The academic sees a clear example of this influence in the famous German Green Party, global precursor of environmentalism.
As for the features of the hippie trend and the countercultural movements that are still in force, Andacht notices their mark on some youthful expressions typical of this time.
“We can think of that hippie youth as a globalized movement that functioned as test field for what today has exploded on Instagram and other networks. Namely: communities of aesthetic, ideological and political affinity ”, the researcher maintains.
Andacht affirms that these traces still persist in the notorious differences that characterize the new generations, such as the celebration of the best before date, anatemized by hippies.
Another aspect in which the semiologist sees a clear hippie influence is in the use of drugs, from marijuana to lysergic acid, so typical of psychedelia. “An experimentation with the imagination and the various ways of 'going up' (in English, get high) They are not an invention of the hippie movement either, but they are an ingredient of its cultural practices, both in the positive phase - the expansion of perception - and the negative phase marked by excess and death ”, he explains. Andacht recalls, in this sense, the iconic figures of Jim Morrison, Janis Joplin and Jimmy Hendrix, all of them dead at the age of 27 at the height of their careers.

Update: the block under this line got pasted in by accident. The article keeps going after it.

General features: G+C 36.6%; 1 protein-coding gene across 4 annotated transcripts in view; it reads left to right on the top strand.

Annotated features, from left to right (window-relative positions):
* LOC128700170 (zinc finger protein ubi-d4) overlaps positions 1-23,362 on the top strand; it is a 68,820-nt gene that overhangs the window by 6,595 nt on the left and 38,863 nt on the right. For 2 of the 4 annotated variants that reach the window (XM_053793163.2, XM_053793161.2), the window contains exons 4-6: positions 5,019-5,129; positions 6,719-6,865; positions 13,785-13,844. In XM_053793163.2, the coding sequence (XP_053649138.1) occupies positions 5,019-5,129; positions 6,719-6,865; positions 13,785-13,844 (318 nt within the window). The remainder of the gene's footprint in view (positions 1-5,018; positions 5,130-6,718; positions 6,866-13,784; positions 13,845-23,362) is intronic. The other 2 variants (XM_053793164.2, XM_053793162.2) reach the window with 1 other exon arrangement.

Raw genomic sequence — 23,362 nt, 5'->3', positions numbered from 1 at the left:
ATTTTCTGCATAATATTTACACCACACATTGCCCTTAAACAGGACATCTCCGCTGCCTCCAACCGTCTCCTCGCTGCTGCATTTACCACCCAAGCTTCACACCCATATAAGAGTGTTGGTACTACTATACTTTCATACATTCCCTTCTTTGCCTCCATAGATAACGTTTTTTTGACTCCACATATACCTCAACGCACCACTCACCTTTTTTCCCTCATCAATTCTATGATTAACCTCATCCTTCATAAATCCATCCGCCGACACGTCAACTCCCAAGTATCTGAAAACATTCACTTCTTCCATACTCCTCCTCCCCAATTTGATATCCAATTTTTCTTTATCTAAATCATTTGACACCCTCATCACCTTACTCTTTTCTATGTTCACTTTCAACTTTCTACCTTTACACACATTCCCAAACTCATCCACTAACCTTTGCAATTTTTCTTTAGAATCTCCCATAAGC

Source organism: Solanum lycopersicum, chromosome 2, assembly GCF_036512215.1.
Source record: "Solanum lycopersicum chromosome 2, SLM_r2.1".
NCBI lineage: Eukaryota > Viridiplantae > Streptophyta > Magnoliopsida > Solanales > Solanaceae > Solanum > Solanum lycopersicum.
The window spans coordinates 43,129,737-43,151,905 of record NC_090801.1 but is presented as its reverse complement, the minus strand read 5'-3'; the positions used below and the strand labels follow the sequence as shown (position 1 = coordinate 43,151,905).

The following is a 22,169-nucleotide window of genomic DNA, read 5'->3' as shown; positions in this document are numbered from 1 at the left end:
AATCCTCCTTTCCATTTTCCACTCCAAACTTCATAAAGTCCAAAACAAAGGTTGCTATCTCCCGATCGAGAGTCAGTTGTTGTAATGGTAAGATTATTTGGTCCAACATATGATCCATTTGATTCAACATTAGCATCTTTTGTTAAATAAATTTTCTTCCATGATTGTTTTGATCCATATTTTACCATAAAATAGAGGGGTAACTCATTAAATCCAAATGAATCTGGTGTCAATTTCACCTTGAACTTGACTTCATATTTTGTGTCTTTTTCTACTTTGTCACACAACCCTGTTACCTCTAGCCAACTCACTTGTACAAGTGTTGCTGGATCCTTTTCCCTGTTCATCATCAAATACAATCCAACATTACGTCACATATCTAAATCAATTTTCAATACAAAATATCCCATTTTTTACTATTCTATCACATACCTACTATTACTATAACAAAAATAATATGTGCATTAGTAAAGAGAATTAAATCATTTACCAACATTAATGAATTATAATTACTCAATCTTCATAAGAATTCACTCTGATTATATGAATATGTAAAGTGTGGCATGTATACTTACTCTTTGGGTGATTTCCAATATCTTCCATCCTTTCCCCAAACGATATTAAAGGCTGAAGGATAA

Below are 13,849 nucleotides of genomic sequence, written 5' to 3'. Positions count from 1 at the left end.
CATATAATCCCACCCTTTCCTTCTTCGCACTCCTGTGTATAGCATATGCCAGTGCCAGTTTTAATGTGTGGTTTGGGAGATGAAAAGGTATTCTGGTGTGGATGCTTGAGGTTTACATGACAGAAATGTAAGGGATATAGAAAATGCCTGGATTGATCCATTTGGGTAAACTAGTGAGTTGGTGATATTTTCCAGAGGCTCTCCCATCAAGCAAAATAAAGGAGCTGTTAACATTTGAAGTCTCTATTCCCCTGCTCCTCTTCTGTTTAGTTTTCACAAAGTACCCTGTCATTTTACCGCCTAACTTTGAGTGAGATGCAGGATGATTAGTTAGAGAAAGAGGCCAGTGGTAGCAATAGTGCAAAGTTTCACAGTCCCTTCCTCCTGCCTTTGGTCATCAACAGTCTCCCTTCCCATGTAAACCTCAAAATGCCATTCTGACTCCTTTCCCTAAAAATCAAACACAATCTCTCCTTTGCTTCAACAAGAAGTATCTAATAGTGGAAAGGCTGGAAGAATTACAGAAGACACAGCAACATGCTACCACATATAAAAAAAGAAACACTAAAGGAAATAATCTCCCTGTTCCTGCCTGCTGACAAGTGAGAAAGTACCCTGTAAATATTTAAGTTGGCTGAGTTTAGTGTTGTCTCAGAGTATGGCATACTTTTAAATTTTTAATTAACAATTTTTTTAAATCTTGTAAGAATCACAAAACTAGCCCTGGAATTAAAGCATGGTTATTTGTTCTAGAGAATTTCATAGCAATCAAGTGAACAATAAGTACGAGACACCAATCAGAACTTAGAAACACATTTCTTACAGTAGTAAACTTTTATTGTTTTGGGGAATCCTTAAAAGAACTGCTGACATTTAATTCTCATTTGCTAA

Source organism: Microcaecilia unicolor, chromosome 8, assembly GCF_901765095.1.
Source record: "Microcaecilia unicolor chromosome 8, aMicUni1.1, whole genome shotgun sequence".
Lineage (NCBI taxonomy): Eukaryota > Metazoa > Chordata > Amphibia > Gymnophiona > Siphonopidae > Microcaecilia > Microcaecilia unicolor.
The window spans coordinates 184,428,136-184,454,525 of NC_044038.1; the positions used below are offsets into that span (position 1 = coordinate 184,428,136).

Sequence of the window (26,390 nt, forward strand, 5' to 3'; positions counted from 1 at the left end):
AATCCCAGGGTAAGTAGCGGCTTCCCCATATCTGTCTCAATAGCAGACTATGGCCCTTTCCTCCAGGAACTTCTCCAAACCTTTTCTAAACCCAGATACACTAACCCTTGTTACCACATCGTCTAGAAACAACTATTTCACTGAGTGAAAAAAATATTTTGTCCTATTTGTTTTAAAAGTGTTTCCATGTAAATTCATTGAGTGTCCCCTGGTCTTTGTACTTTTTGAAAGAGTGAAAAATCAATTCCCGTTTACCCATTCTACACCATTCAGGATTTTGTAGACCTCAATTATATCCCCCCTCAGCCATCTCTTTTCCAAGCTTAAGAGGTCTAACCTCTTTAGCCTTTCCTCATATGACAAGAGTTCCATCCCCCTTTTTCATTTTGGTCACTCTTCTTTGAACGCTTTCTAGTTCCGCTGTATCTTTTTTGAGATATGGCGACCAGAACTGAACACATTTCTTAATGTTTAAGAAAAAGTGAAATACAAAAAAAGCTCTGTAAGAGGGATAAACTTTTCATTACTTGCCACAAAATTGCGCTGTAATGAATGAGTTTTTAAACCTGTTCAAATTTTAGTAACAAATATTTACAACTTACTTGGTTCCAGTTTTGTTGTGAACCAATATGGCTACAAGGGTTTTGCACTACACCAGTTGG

THOUGHT. Protest and antiwarism is at the center of the hippie movement and, therefore, in its thinking. This is how the philosopher and university professor understands it Javier Mazza, who sees in the movement a clear uprising against the Vietnam War that later became intellectualized.
“I think that as well happens with all countercultural movements, the hippie movement had a boom and a decline quite followed in time. A little, that is what defines countercultural movements: they arise - and both by the way in which they are formed, by the way in which they operate, and also towards what they operate - they make them of short duration ", says Mazza .